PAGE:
One in four Polish workers living in Ireland are on the dole says new report
Out of 100,000 Poles, 24,000 are on some kind of benefits says newspaper
Following a controversial remark from Judge Mary Devins about social welfare in Ireland being a "Polish charity," statistics secured by the Sunday Independent reveal that 25 percent of Polish nationals living in Ireland are now on the dole.
In an opinion piece in the Irish Sunday Independent, columnist John Drennan says that while Judge Devins was forced to issue two apologies about her comments, statistics reveal that the Polish community in Ireland "are suffering even more heavily than Irish residents from the jobs crisis."
Drennan says: "Currently, 100,162 Polish immigrants of working age are resident in Ireland and 23,905, or just under a quarter of these, are receiving some form of Jobseeker's Allowance or Benefit.
"Significantly, the statistics also reveal that whilst Polish citizens constitute 3.3 per cent of the population aged between 15 and 64, they account for 4.39 per cent of claimants of unemployment schemes that are open to the working population."
He goes on to say that one of the key factors in the Polish worker unemployment rate is the collapse of the building and manufacturing industries.
"Of the 95,646 people receiving Jobseeker's Benefit, 6,057 or 6.33 per cent of total recipients are Polish. Jobseekers Benefit is paid to individuals who have been in work and earned enough stamps via PRSI payments," writes Drennan.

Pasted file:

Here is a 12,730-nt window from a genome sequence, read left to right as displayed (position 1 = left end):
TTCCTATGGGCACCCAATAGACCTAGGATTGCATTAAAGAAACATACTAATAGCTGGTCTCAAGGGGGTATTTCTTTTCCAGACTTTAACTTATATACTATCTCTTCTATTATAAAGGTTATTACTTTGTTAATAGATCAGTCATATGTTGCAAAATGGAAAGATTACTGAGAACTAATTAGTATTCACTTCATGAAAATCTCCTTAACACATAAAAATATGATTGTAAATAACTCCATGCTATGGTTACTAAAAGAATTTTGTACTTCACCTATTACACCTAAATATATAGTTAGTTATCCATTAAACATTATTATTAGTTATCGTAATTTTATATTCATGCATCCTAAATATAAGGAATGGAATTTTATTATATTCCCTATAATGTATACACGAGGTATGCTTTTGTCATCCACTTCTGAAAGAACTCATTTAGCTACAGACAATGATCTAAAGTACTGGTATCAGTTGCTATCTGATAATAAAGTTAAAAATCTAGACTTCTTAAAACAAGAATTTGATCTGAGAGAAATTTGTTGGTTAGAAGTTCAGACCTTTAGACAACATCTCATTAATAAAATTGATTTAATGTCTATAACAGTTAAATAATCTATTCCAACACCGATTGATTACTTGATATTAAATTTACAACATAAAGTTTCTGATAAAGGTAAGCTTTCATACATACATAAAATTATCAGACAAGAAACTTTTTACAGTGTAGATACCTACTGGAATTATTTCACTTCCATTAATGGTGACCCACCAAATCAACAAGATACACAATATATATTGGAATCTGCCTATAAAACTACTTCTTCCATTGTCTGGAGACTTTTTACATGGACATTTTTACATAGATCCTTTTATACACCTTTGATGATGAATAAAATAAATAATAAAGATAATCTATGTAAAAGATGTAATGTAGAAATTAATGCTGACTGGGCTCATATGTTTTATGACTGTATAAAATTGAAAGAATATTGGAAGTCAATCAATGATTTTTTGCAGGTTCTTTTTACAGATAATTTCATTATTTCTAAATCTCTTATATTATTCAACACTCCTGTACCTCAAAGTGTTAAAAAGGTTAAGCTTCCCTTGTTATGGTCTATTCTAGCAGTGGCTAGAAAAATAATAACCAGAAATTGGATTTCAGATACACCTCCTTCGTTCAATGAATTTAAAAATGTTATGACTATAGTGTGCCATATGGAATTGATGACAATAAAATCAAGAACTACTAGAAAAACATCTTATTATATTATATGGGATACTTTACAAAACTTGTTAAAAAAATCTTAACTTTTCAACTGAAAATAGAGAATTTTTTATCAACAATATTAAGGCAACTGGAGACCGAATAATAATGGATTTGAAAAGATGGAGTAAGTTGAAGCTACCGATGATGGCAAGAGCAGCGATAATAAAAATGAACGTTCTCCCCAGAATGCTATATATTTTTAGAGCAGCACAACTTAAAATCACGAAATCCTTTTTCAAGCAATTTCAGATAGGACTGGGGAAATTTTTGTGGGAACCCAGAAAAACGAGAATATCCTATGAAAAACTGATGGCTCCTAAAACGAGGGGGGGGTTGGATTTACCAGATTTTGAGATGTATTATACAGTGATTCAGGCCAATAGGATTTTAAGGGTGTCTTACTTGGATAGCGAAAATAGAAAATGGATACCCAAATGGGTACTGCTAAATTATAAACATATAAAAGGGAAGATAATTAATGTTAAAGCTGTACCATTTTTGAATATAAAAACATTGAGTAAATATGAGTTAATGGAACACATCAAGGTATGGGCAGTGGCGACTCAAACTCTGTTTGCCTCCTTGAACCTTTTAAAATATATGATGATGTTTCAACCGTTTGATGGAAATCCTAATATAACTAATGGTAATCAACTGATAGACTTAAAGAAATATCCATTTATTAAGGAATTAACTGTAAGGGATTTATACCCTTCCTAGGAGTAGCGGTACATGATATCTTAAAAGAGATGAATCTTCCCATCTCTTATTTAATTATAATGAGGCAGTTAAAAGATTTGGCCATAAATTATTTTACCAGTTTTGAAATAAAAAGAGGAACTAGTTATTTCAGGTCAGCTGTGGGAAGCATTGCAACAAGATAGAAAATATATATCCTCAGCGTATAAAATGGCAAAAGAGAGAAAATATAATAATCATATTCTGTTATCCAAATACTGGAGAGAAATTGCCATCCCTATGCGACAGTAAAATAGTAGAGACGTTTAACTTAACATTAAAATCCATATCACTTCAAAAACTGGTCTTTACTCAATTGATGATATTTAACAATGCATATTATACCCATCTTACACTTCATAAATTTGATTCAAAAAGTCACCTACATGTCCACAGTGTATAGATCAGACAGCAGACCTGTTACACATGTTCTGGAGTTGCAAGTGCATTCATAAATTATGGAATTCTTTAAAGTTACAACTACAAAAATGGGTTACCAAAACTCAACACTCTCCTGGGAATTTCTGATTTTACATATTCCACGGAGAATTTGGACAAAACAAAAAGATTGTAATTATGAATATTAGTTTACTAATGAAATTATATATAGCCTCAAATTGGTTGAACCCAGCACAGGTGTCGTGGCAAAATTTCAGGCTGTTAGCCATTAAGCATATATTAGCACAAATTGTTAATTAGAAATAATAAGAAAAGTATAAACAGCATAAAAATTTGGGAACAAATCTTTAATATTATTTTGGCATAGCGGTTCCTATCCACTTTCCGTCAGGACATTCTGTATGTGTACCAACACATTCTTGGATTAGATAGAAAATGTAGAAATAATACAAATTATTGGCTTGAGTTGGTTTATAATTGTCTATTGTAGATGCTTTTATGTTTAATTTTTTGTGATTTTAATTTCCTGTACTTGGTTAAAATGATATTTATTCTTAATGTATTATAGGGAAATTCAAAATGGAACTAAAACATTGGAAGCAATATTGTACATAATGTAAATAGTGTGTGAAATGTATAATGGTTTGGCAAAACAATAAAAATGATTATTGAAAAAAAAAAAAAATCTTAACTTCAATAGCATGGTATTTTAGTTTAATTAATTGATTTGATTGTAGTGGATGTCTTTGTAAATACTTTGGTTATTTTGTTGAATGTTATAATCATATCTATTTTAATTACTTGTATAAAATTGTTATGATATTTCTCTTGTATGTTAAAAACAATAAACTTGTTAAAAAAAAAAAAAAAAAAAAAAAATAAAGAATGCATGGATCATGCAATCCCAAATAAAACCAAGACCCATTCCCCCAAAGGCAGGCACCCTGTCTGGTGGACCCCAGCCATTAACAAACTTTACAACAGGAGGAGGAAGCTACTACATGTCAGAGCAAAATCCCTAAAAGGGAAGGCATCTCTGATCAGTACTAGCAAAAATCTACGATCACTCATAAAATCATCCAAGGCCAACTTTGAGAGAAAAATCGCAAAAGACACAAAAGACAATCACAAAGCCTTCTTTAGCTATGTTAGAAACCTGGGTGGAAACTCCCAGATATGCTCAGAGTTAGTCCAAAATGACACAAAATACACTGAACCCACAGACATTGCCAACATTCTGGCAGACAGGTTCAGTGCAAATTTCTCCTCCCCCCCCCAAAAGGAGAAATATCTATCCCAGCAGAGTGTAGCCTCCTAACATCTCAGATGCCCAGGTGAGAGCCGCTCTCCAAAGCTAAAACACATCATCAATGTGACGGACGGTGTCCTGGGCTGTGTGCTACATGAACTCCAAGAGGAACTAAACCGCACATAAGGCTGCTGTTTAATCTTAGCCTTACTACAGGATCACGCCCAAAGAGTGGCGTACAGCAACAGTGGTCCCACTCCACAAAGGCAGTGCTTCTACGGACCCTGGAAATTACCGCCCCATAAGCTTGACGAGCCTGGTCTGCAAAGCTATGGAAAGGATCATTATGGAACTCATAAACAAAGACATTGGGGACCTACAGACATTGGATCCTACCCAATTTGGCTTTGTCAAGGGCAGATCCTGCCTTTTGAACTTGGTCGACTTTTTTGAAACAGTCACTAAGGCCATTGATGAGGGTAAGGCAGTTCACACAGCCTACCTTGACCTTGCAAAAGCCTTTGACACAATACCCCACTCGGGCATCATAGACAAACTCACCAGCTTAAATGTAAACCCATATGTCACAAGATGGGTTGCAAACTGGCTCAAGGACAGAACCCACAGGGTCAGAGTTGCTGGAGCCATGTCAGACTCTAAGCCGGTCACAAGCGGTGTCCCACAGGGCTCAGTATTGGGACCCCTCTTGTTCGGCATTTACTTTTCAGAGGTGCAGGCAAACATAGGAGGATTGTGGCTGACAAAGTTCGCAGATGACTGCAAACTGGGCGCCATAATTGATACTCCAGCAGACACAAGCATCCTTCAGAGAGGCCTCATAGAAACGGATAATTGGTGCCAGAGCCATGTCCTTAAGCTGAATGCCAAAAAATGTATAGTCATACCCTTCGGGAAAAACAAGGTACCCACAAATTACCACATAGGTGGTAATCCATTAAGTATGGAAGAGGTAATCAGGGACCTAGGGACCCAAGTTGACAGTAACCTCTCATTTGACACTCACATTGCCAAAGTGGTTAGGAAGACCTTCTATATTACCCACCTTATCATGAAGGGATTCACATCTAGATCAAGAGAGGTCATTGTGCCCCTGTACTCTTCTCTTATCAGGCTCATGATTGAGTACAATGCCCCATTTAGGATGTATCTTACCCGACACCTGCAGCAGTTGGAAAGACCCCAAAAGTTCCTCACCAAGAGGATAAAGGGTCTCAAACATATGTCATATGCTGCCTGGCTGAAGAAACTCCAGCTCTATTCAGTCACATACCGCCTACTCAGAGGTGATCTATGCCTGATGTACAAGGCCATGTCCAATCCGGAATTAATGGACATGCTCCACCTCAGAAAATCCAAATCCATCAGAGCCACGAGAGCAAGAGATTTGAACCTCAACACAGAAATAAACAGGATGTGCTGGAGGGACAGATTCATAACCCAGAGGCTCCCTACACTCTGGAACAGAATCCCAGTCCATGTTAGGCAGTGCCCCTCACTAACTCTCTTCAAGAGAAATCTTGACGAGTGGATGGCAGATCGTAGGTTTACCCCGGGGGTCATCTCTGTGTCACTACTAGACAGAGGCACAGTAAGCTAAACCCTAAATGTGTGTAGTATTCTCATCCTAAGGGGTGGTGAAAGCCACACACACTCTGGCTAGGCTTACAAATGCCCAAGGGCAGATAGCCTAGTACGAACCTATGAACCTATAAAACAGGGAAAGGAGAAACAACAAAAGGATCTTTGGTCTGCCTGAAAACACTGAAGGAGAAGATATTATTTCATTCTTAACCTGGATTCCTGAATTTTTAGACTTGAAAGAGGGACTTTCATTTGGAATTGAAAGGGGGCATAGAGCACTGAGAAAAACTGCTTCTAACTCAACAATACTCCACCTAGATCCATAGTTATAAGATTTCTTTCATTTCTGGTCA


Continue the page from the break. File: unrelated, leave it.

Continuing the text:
"Jobseeker's Allowance, which is means tested, but is also paid to long-term employed individuals whose benefits have run out is currently being paid to 309,885 individuals, 14,051 or 4.53 per cent of which are Polish.
"Polish immigrant take-up of the Back to Work Allowance Scheme, which encourages unemployed people (among others) to take up employment is particularly high at 8.7 per cent or 1,044 of the total of 11,955 applicants.
"Relatively few Poles, 2.32 pe rcent or 2,083, are found amongst the 89,735 citizens on One-Parent Allowance, whilst the Polish take-up of other schemes such as Back to Education, Farm Assist and Pre-retirement allowance is even smaller. Currently 36,700 people are receiving such benefits, of which 670 or 1.83 per cent are Poles.
He concludes: "The figures indicate that whilst unemployment levels are relatively high amongst the Polish community, the overall impact on Irish unemployment figures and costs -- 23,905 or 4.39 per cent of the total -- is still peripheral."
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